1. Well, I bow to you: I have never once thought of (or even heard of) your last line about transferring Joseph and Annunciation — you are amazing: skipping a day between Joseph and Annunciation so as to properly celebrate the Eves/Vigils!!! Wow!

    Thank you!

  2. Well, I’d often wondered how far you were supposed to transfer feasts. “Next open day,” yes, but “open” in what sense and for what span? Putting a feast on a Monday would, under ordinary rules, necessary lose its First Vesper to the Second Vespers of the Sunday. So I’ve never been sure if a Monday was actually “open”…

    Rule 1 of the 1662 BCP was my first real guidance with its description of the treatment of Sts Philip & James and St Mark.

    I’m sure Paul will be along shortly with other options and far better documentation. :-)

  3. Derek,

    1) I really appreciate that you hold up the whole of Holy Week. Each day is worthy of attention. That is why this year we have a service each day where I am involved in preparing liturgies. I prefer the spare approach of our BCP that makes the whole week special.

    2) It seems to me Monday isn’t really “open” at least for feasts that are require their own First and Second Vespers.

    3) What will happen if what seems to be the case, ranking of feasts disappears post 2009? I’m thinking of HWHM.

    4) How to keep our prayer common? Meaning that only a common book is necessary to do a bang-up job of finding ourselves in God’s work for us and our own work in response? That is always my question. As I pray the Office in Lent using only the BCP, and using the Sentences in the way you suggest, I am struck by

    a) that not all seasons are afforded the number of Sentences that would help most in marking the season. Advent, stands out in this as example;
    b) that I keep wanting two of three cardstock inserts that include things like a brief set of daily, seasonal, and ferial antiphons for the Gospel Canticles, outline an order for the days/seasons less cumbersome than that provided on 144-145, insert the Prayer for All Sorts and Conditions as the intersessions…;
    c) related to less cumbersome is a reminder that ’79 proceeds on a four Office cycle about which I have some questions if the goal is keeping our prayer common;
    d) also related to less cumbersome is my continued tendency to do pre-’79 canticle use always closing with the Gospel canticles;
    e) related to keeping our prayer common is a want for maintaining clear ranking and provision not only for Collects, but Introits, Offerings, and Antiphons which need not be as complex as pre-Reformation tendencies–I think of Service Book and Hymnal provision for Introits, for example. Something like this could easily be worked into a future BCP;
    f) related to cumbersome is the fact that if I am to celebrate lesser feasts and fasts, I have to resort to another book. Provision of at least the Collects in a BCP would be useful;
    g) when I speak of common, I think of Thornton’s wonderful words on tatty BCP’s carried around in pocket and everywhere by ordinary folk–this should be a guide in how we prepare our orders and structure any future revision;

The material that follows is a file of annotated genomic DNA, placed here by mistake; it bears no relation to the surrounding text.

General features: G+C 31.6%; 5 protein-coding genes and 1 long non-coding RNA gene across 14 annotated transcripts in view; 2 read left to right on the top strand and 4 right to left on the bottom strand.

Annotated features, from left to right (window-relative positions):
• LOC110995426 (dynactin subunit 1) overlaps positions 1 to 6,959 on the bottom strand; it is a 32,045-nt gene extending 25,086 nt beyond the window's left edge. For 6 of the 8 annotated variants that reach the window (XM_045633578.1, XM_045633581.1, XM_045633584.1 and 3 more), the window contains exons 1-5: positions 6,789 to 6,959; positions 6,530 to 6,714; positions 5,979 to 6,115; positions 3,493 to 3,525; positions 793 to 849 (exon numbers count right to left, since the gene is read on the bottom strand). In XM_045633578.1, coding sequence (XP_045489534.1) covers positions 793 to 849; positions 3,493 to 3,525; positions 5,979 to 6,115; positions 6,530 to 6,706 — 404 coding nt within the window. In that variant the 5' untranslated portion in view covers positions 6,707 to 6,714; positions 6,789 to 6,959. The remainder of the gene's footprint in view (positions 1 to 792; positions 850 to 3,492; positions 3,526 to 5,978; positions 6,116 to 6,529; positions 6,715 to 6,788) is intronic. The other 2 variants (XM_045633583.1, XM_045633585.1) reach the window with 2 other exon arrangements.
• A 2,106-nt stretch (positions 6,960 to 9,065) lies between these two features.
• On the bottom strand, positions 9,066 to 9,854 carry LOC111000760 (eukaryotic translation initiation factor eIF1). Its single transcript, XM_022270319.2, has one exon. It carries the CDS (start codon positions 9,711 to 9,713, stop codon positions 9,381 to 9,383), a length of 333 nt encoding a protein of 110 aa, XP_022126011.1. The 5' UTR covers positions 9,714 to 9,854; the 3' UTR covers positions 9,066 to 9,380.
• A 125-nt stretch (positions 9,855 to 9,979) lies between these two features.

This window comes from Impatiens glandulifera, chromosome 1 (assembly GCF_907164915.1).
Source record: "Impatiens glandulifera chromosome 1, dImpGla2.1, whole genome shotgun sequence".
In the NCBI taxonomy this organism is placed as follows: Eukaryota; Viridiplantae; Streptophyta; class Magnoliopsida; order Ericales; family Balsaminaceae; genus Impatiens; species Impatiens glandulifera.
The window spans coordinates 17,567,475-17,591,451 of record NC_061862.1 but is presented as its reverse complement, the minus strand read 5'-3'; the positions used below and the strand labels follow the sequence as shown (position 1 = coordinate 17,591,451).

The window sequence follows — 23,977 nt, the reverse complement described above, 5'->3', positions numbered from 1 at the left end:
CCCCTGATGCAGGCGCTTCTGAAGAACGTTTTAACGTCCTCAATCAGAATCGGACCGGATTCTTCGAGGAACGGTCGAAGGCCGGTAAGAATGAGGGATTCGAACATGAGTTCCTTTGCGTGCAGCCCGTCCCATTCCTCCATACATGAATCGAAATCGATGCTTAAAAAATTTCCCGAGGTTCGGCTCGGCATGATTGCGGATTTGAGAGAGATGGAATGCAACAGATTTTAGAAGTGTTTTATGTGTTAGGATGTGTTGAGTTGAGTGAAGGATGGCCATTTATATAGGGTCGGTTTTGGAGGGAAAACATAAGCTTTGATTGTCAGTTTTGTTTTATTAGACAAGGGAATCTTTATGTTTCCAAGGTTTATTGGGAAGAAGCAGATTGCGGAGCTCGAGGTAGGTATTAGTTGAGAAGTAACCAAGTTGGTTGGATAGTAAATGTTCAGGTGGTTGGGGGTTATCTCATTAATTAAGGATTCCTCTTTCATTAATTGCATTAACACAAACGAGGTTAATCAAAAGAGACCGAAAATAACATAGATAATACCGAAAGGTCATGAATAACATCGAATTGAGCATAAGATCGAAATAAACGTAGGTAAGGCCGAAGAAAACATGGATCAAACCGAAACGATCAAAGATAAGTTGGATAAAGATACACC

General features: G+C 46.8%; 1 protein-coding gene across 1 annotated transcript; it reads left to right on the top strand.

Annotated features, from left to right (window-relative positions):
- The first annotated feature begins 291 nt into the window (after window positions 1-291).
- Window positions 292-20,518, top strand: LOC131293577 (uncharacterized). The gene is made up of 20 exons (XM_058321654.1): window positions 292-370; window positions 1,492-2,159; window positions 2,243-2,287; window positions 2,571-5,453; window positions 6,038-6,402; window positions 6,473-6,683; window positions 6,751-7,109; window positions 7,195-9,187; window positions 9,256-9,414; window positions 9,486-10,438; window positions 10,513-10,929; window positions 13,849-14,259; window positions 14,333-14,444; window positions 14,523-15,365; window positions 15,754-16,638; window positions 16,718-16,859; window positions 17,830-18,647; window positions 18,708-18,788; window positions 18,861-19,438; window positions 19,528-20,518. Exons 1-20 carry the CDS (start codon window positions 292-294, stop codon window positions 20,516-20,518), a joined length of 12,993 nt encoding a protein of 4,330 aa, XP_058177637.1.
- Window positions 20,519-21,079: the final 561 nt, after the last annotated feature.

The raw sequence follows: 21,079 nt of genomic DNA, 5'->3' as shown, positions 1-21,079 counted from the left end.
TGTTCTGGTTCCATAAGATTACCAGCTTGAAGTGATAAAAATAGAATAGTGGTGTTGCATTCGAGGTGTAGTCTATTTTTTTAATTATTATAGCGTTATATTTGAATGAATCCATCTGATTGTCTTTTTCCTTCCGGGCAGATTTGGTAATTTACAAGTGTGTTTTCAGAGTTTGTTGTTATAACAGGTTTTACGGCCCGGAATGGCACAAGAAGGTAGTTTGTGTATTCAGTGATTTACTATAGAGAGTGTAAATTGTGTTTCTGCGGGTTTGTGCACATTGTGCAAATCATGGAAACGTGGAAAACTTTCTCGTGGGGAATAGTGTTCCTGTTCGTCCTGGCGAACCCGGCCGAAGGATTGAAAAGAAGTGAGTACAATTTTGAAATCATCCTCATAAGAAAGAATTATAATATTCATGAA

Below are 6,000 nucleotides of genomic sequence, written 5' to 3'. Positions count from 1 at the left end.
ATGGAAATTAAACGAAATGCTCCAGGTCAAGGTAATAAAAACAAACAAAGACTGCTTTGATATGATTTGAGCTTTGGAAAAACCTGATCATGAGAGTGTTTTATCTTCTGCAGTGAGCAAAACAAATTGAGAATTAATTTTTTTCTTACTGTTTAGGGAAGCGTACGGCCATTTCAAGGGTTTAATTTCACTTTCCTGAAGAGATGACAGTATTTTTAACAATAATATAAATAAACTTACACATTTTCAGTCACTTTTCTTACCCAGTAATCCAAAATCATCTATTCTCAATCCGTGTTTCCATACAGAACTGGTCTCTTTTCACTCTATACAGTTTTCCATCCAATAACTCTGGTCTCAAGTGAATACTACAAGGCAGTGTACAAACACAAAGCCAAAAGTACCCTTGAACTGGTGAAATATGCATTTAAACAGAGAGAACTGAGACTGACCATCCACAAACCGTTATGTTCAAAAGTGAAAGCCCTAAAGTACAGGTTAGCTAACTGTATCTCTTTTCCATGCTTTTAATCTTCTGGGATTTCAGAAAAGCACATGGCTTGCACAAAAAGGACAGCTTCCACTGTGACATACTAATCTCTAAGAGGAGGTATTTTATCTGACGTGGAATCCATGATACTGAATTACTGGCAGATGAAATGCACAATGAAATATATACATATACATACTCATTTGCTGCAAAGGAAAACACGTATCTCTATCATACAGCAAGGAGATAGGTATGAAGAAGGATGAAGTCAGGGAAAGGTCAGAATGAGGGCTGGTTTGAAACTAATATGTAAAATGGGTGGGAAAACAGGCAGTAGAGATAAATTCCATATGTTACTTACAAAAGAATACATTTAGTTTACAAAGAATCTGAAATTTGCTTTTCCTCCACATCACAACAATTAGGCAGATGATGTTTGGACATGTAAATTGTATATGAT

h) That the Resurrection “craze” of the LRM is in force in ’79. That’s not a criticism of Resurrection piety, mind you, but that my own piety tends to be more steeped in Christmas Day and Good Friday, and I wonder if the traditional Anglican emphasis of Advent-Christmas-Epiphany, our so-called incarnational piety, is dethroned in this shift;
    i) how much Rite II is in my bones at this point. Many prayers are memorized.

  4. Christopher,

    1) I really appreciate that you hold up the whole of Holy Week Hey, I’m just trying to pull together and lay out in the book and, sure enough, that’s what it’s supposed to look like.

    2) Correct—Monday can’t be open for any feast with a First Vespers and, according to the BCP, that’s any feast from Category 1 through 3.

    3) I’m not sure what you mean on the disappearance of ranking… Current rules already demand no official distinguishing between Days of Optional Observance. However, as long as Ember Days, Rogation Days, and Sapientia-tide are kept, some form of ranking will continue to be necessary. Personally, I don’t like that there are only two options: transference or lapse. With the huge multiplication of days and the necessary requirement for local feasts, commemoration is the only way to keep everybody on the kalendar.

    Unless, of course, the SCLM allows an anti-criterion 6—if we can prove that nobody across the church actually celebrates someone can we please drop them from the kalendar??

    4a) True, but the LRM has always had it in for Advent.
    4b) I’ve got a Roman book of Psalms that on the inside of the front cover flap has the Benedictus and on the inside back cover flap has the Magnificat. This always struck me as a really good idea. However, this assumes that people see one of the main functions of the BCP as the Daily Office which, sadly, is not the current culture of our Church. Yes, we’re doing what we can to change this, but I think of the number of converts who come into the Episcopal Church and who don’t even know that the Daily Office exists let alone that it’s a key part of the Anglican heritage and spirituality. And I’m talking clergy here, not just laity; if the clergy don’t know it not only will they not pray it, they won’t teach it either.

    In terms of all of your cumbersome points, I’d like to make a suggestion…

    Life is changing. How we pray is changing as well. I love the ideal of gathering for the Offices. Given the realities of modern life, I don’t see it happening on the scale that it used to. If common Daily Office prayer is going to happen it will be by the dispersed liturgical community. This is an opportunity to embrace a new paradigm and to see what the paradigm gives us as well as what it takes away.

    Negotiating a classical pie is hard work; going to a website that can do it all for you is easy…

    The normative format of the BCP will remain the codex for quite a long time to come. But electronic versions will and must proliferate in the coming years. Tatty BCPs, yes, I’m all for them—but far more likely is whipping out an iPhone on the train, bus, or a quiet moment at your desk.

    4i) Yes, mine too.